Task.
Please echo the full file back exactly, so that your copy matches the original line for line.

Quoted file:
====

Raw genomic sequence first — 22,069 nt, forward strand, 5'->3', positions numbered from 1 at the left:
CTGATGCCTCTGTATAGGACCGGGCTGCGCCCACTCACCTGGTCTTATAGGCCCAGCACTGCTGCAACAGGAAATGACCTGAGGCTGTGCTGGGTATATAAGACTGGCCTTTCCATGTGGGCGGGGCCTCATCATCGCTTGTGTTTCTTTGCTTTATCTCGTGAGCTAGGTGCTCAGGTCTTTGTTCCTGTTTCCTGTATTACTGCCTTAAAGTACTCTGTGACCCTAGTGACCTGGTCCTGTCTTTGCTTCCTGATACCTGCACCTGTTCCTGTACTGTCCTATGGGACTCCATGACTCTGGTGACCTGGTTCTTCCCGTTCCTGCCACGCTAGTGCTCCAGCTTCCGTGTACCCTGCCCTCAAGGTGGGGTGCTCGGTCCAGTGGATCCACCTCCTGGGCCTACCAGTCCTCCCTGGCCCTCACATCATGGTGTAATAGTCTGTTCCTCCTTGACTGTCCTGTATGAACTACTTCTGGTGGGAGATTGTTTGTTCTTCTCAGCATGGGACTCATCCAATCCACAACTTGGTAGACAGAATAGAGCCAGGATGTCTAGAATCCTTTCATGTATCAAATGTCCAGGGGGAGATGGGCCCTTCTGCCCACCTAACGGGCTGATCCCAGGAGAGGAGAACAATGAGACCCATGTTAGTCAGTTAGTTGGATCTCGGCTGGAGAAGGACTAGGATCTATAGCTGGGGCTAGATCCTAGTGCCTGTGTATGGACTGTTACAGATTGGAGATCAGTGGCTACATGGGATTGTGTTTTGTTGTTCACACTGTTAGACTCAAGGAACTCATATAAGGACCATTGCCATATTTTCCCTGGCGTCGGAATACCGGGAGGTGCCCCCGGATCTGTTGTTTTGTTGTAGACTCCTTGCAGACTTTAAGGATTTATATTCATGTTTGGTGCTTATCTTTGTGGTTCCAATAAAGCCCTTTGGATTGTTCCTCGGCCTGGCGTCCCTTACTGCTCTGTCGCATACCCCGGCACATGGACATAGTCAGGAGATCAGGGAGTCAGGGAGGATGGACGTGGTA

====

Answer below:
Raw genomic sequence first — 22,069 nt, forward strand, 5'->3', positions numbered from 1 at the left:
CTGATGCCTCTGTATAGGACCGGGCTGCGCCCACTCACCTGGTCTTATAGGCCCAGCACTGCTGCAACAGGAAATGACCTGAGGCTGTGCTGGGTATATAAGACTGGCCTTTCCATGTGGGCGGGGCCTCATCATCGCTTGTGTTTCTTTGCTTTATCTCGTGAGCTAGGTGCTCAGGTCTTTGTTCCTGTTTCCTGTATTACTGCCTTAAAGTACTCTGTGACCCTAGTGACCTGGTCCTGTCTTTGCTTCCTGATACCTGCACCTGTTCCTGTACTGTCCTATGGGACTCCATGACTCTGGTGACCTGGTTCTTCCCGTTCCTGCCACGCTAGTGCTCCAGCTTCCGTGTACCCTGCCCTCAAGGTGGGGTGCTCGGTCCAGTGGATCCACCTCCTGGGCCTACCAGTCCTCCCTGGCCCTCACATCATGGTGTAATAGTCTGTTCCTCCTTGACTGTCCTGTATGAACTACTTCTGGTGGGAGATTGTTTGTTCTTCTCAGCATGGGACTCATCCAATCCACAACTTGGTAGACAGAATAGAGCCAGGATGTCTAGAATCCTTTCATGTATCAAATGTCCAGGGGGAGATGGGCCCTTCTGCCCACCTAACGGGCTGATCCCAGGAGAGGAGAACAATGAGACCCATGTTAGTCAGTTAGTTGGATCTCGGCTGGAGAAGGACTAGGATCTATAGCTGGGGCTAGATCCTAGTGCCTGTGTATGGACTGTTACAGATTGGAGATCAGTGGCTACATGGGATTGTGTTTTGTTGTTCACACTGTTAGACTCAAGGAACTCATATAAGGACCATTGCCATATTTTCCCTGGCGTCGGAATACCGGGAGGTGCCCCCGGATCTGTTGTTTTGTTGTAGACTCCTTGCAGACTTTAAGGATTTATATTCATGTTTGGTGCTTATCTTTGTGGTTCCAATAAAGCCCTTTGGATTGTTCCTCGGCCTGGCGTCCCTTACTGCTCTGTCGCATACCCCGGCACATGGACATAGTCAGGAGATCAGGGAGTCAGGGAGGATGGACGTGGTA